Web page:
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Set Up A New Aquarium And Stop New Tank Syndrome Before It Develops

Research has shown that watching fish swim in an aquarium reduces stress and blood pressure. Beginning a brand new aquarium requires some understanding of the process. If done without any understanding, many fish put into a new fish tank may die of new tank syndrome. This article will show you exactly how to start a new aquarium and reduce the frustration of new tank syndrome.

The first step is deciding on the size tank you would like to purchase. There are tanks with capacities of just a few gallons to tanks with over 50 gallons. When you purchase your tank, be sure to also buy a sturdy stand. You can figure the weight of a filled tank by multiplying the total tank gallons by 10. If your tank holds 40 gallons of water, it would weigh 400 pounds filled.

After choosing the tank, other supplies you will need include a filter, air pump, hood, gravel, heater, ammonia, nitrite and pH test kits and water conditioner. You will also need an algae scraper, gravel siphon and decoration. Plan to purchase between one and 1.5 pounds of gravel per gallon of water. Hold off on buying the fish for now. If you have added an EcoBio-Stone, it will need some time to build up an adequate amount of beneficial bacteria before adding fish; otherwise, your fish could succumb to new tank syndrome. New tank syndrome, a condition where fish die a short time after being introduced to a new tank, is caused by high nitrite and ammonia levels. If fish are put into a new aquarium, there may not be enough beneficial bacteria to keep the nitrite and ammonia levels at a safe level.

Once you have your supplies, if you have purchased an EcoBio-Stone, be sure to place it in chlorine-free water and let it soak overnight. While it is soaking, it is time to start putting your aquarium together. Your first step is rinsing the tank and gravel thoroughly. Do not use soap or any other kind of detergent. This will kill the fish. Next, set up the filter and the heater according to the manufacturer’s directions.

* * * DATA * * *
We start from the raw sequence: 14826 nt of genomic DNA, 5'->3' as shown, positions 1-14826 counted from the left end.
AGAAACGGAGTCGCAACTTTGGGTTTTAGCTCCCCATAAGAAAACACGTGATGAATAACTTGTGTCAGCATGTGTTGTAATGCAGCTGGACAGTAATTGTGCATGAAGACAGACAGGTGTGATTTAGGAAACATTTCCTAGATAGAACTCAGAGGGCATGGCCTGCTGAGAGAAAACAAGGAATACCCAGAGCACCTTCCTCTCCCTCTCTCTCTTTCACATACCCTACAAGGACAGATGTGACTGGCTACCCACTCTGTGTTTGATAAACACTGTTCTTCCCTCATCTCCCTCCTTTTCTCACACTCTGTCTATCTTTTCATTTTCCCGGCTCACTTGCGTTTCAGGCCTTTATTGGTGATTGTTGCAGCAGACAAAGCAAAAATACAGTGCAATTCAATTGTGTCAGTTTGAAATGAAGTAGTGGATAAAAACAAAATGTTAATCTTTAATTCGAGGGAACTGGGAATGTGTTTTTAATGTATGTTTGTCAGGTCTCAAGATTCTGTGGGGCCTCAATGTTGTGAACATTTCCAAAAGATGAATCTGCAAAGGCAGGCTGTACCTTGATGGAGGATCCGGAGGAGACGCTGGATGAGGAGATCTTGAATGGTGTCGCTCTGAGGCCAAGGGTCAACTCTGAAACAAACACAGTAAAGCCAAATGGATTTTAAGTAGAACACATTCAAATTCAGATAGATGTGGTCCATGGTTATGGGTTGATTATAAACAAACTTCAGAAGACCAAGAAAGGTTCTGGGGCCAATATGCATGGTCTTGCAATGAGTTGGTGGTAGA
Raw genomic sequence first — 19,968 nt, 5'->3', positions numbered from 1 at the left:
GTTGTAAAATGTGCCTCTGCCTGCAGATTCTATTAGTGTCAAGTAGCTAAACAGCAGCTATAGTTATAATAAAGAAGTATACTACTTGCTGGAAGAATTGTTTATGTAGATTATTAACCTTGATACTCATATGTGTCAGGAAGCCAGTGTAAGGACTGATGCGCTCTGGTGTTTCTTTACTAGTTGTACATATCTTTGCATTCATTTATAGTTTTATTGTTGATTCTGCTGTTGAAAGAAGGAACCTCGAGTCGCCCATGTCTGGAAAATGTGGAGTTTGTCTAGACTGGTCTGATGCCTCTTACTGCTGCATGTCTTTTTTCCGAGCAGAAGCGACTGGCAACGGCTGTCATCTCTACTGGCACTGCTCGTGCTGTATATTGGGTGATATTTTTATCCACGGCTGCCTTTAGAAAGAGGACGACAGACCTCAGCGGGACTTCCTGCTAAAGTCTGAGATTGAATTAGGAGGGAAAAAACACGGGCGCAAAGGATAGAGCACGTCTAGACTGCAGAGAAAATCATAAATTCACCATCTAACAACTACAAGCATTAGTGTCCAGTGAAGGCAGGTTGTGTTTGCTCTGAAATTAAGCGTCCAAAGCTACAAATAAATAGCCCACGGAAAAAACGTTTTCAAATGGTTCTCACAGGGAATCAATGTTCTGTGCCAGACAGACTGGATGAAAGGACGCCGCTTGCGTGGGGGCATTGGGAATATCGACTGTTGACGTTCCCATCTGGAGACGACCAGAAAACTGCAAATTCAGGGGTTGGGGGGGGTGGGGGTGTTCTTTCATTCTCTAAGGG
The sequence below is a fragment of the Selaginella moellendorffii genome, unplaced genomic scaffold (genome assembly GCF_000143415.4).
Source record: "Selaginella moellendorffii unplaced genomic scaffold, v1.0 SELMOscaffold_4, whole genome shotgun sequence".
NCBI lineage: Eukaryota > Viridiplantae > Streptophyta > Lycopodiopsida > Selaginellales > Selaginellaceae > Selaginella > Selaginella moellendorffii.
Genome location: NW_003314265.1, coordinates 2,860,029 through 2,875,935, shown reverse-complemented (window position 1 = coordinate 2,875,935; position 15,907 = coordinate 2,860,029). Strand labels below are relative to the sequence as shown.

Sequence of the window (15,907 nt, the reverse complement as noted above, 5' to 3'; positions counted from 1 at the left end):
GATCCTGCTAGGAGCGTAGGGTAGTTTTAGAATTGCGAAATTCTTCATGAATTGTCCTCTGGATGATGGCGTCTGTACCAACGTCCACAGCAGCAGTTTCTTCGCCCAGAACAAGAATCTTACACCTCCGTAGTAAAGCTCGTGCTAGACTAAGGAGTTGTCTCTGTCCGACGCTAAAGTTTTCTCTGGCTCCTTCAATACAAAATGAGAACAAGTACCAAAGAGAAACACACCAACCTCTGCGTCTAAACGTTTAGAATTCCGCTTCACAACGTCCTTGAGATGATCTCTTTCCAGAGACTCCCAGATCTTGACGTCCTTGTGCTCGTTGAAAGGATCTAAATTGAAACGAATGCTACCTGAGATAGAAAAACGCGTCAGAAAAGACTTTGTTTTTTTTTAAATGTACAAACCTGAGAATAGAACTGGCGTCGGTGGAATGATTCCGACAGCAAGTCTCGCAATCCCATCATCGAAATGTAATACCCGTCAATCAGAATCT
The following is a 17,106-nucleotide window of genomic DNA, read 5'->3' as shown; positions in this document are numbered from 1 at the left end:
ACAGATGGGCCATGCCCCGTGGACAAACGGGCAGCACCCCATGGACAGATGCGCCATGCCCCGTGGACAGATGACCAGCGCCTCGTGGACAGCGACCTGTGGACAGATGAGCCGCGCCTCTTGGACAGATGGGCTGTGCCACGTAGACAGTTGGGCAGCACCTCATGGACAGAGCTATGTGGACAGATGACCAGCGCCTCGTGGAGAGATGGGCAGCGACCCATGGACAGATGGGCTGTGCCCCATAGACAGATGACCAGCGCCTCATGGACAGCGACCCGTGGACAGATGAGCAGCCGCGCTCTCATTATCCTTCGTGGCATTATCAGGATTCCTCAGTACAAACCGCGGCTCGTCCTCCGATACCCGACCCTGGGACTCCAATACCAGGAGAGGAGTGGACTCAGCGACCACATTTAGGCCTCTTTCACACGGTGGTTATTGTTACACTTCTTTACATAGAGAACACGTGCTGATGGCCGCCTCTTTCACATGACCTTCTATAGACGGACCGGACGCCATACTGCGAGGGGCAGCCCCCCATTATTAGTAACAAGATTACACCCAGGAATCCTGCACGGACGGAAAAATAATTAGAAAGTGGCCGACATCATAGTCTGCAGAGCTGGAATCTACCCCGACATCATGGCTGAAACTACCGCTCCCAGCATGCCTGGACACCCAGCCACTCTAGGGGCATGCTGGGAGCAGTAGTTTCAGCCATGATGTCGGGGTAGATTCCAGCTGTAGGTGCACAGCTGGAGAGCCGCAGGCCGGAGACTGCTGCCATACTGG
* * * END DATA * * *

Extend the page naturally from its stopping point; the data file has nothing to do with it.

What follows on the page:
Now add the gravel, decorations and attach the air pump to any decorations that require it. Follow this with water. Make sure you add a water conditioner to remove any harmful chemicals, such as chlorine, from the water. A water conditioner will keep the pH level at 7.0, which is what most fish thrive in. Set the heater to a level that will keep the water between 76-78 degrees Fahrenheit. After soaking the stone, add it to your tank. Now it is time to cycle your aquarium.

To avoid new tank syndrome, you must cycle your aquarium. Cycling your aquarium refers to the process of letting the aquarium build up enough good bacteria to support fish. On its own it takes about 35 days to build up enough good bacteria to keep ammonia and nitrite levels in check. Using EcoBio-Stone, your tank will have colonies of good bacteria built quite quickly. One block lasts about two years and will keep your tank water clear and bacteria levels at the correct amount.

Now is the time to buy just two or three fish. Before releasing the fish into the aquarium, set the plastic bag you carried them home in into the tank. This allows the fish to adjust to the water temperature. Wait 10 minutes. Gently release the fish and throw the water in the bag away as it will have fish waste in it.

Each week you should check the pH levels, nitrite and ammonia levels. The latter two should be zero. Each month change 20% of the water (remember to add water conditioner), clean the gravel using the siphon. Add new activated carbon to the filter and wash the filter itself. If you take the time to learn how to start a new aquarium, you will avoid new tank syndrome and enjoy your new fish tank for years to come.

An EcoBio-Stone is a must when you prepare to start a new aquarium. It helps to provide attractive equipment and healthy environment for the inhabitants.

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Sticky: How to Cycle an Aquarium

aquariumcycleDid you ever think you couldn’t have fish because “they just die”? If all your fish die within a week of buying them, it’s not just the fish. The most common cause of mass fish deaths is an improperly cycled tank. Before you buy any fish, it’s absolutely imperative to make sure your aquarium is well-cycled.